DUBLIN — We have friends here who love nothing more than a good house swap, the farther away from their own abode the better.
Over the past few years, Clare and Paul, along with their three kids, have exchanged residences (and automobiles) with folks in France, Holland, and Canada. There’s even talk of finding someone in the Boston area who’s willing to trade front-door keys.
In these tough economic times, it seems a sensible way of getting to see different parts of the world. If you can find some cheap air fares and then locate a discount grocery store on arrival, the cost of such a vacation shouldn’t break the family bank.
So why do I have my misgivings? For starters, even though our house — which was built in 1990 — is a toddler compared with the dwellings in my hometown of Medford, it already has developed certain blemishes and eccentricities. It’s a sound enough building, don’t get me wrong. And it looks fabulous on Google Maps, as do the 15 other identical duplexes on our suburban Dublin road.
Up close, though, as with every house, the imperfections appear. And of course, I’m to blame for a lot of them. If only I’d acquired a three-tiered tool box as a youngster, or been more inquisitive when my mechanically inclined uncles came to visit, our unresolved Irish snag list wouldn’t resemble one of those ancient scrolls that unfurl without end in the movies.
For instance, back in September 2010, we had our windows replaced with more durable models. After 20 years of doing battle with the winds and rain of an Irish winter, the original frames were still fine, but the glass was proving shaky, literally, on some dark and stormy nights.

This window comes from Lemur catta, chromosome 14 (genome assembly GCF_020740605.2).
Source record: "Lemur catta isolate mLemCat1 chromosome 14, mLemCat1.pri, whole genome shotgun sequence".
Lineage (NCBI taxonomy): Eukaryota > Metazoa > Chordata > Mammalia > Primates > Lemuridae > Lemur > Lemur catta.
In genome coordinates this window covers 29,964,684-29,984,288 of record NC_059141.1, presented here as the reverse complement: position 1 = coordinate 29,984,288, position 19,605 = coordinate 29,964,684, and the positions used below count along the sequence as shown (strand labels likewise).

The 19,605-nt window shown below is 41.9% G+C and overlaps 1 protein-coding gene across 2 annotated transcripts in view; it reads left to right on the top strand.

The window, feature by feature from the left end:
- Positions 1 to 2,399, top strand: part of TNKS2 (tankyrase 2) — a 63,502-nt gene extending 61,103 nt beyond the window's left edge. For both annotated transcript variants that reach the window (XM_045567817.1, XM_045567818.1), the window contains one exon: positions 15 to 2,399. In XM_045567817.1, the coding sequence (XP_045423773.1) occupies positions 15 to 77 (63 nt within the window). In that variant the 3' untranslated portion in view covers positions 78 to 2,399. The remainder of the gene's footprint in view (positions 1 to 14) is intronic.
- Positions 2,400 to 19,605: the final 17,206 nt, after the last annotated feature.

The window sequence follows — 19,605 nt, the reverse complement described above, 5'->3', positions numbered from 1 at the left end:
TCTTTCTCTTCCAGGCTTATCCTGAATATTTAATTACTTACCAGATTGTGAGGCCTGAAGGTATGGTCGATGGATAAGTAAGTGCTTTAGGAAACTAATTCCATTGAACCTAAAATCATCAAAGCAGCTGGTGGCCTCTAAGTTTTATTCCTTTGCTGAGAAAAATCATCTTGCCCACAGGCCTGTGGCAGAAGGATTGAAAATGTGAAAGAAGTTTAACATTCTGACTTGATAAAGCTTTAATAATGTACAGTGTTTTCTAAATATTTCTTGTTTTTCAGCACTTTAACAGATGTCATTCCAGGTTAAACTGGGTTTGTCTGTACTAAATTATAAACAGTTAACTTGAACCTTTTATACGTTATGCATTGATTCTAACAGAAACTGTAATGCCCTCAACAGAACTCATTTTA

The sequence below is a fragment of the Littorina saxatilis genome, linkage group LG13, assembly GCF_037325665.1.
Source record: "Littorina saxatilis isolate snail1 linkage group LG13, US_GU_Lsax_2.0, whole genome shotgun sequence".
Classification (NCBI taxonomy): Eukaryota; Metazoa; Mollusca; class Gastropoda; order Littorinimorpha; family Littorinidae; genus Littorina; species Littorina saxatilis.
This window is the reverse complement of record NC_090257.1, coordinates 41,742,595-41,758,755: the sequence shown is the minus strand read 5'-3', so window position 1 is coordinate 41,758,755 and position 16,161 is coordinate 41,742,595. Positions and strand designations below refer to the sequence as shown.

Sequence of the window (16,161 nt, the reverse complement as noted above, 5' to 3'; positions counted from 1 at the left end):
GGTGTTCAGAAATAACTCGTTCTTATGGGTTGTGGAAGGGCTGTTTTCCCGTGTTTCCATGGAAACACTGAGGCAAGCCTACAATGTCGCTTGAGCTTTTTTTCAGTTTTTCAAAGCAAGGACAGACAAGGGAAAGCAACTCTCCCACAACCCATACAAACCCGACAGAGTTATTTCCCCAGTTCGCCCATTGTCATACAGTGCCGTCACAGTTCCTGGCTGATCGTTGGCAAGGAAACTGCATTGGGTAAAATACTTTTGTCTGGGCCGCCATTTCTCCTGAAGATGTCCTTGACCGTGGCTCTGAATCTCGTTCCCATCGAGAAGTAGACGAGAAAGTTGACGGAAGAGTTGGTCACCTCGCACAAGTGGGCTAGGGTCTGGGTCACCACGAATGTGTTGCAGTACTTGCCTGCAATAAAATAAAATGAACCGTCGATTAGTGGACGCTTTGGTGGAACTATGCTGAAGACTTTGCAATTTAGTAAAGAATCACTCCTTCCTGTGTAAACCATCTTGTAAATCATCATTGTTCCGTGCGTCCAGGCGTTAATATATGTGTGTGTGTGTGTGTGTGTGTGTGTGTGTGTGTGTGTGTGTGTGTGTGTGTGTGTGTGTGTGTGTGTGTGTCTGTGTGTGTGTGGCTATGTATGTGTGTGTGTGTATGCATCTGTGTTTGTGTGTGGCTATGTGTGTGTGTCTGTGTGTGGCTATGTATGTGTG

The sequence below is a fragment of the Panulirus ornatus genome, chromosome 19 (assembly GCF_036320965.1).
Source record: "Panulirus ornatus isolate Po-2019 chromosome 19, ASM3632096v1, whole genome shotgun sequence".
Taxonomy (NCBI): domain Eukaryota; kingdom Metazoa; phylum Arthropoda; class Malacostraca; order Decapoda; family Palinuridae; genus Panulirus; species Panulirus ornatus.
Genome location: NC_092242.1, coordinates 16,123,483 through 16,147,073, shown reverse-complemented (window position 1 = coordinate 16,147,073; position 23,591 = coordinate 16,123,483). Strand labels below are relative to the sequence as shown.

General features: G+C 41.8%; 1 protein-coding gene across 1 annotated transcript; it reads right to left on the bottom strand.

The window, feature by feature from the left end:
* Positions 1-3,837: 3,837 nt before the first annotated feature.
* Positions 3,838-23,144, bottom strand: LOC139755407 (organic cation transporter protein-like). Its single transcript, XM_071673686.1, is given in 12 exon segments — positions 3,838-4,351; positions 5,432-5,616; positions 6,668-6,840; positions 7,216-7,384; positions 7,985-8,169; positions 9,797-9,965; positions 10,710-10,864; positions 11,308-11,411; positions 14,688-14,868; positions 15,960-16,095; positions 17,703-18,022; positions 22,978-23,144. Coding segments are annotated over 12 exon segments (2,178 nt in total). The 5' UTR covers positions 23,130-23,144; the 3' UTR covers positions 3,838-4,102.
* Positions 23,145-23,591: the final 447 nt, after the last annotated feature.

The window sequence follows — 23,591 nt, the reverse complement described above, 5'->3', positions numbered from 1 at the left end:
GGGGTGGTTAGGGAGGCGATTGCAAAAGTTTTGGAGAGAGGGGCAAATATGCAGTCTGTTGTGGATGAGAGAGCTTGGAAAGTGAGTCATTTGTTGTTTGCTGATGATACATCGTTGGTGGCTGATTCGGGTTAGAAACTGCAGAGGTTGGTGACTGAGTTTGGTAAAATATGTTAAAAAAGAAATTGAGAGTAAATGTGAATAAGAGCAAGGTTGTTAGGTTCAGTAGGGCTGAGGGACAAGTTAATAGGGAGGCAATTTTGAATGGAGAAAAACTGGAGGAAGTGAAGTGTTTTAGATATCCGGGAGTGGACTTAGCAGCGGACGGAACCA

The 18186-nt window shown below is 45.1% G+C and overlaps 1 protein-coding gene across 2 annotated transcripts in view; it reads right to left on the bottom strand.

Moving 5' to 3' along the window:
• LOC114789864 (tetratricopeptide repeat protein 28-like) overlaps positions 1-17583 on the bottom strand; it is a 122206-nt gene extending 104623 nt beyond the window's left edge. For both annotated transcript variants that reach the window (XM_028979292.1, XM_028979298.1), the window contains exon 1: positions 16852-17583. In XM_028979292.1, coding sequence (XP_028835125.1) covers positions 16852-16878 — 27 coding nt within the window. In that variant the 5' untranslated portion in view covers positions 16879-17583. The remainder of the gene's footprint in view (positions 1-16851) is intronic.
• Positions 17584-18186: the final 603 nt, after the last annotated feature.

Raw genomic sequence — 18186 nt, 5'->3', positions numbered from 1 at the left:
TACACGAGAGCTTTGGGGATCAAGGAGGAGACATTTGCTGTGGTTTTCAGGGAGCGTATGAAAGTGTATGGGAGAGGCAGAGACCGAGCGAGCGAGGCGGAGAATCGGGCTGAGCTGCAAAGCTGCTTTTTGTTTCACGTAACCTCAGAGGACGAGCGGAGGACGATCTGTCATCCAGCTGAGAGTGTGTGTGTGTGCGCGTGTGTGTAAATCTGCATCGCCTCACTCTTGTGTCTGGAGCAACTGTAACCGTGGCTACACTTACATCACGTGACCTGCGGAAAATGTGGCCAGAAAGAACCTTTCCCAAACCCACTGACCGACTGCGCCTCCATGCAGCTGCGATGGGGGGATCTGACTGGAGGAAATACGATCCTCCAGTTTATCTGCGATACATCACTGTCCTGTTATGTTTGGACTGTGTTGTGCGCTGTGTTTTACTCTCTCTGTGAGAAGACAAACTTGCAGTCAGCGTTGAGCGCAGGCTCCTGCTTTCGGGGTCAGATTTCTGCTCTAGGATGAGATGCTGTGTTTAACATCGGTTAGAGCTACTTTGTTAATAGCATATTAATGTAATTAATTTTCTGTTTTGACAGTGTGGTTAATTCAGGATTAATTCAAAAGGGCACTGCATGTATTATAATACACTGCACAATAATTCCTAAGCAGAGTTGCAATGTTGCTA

Anyway, the installation team — a father and son duo, both named Derek — did a smashing job. They were quick, efficient, and tidy. Even so, we were left to do some minor touch-up work around each window casing. In the kitchen, this meant replacing a small number of tiles that hadn’t survived the tearing and pulling involved in fitting a new window.
If not for an agreeable plumber who remodeled our bathroom nine months later and obliged us by slapping a few tiles in place, our window over the kitchen sink would still have a gap-toothed look. (And even though a while back my wife bought some easy-to-apply grout to urge me along, I’ve yet to finish the job.)
Around the rest of the windows the necessary patch-up work wasn’t nearly as noticeable. Which is just as well, because the two Dereks were so adept at applying fresh plaster around each frame that I let their work stand. No need — as I saw it — for a light brush of sandpaper and then a quick lick of paint to bring our window project to a conclusion.
So on a superficial level anyway, our house needs a few touch-ups before I’d feel comfortable letting any long-term guests settle into it.
But the main deterrent to agreeing to a house swap has to be the amount of cleaning you’d have to do before handing over the keys. Beds and heavy furniture would need to be pulled out, bathroom fixtures meticulously scoured, kitchen appliances scrubbed and shined to showroom standard.
This is one area where my DIY skills are exemplary. When I choose to employ them, that is. My wife and I are pretty much in agreement about what constitutes a reasonable timetable for a thorough house-cleaning. Where we differ is in our commitment to the job. Once I get going, I’m a veritable whirlwind, sweeping into places normally inaccessible to a sponge or a brush. It just takes some time and encouragement for me to gather sufficient momentum.
As a result, you’re talking a 12- to 18-month lead-in time before I’d be ready to let any strangers use our kitchen or bathroom as their own.
The bottom line then, I’m afraid, is this: If you’re looking to swap houses with a family in the Dublin area, our property is off the market.
Medford native Steve Coronella has lived in Ireland since 1992. He is the author of “This Thought’s On Me: A Boston Guy Reflects on Leaving the Hub, Becoming a Dub & Other Topics.” He can be reached at firstname.lastname@example.org.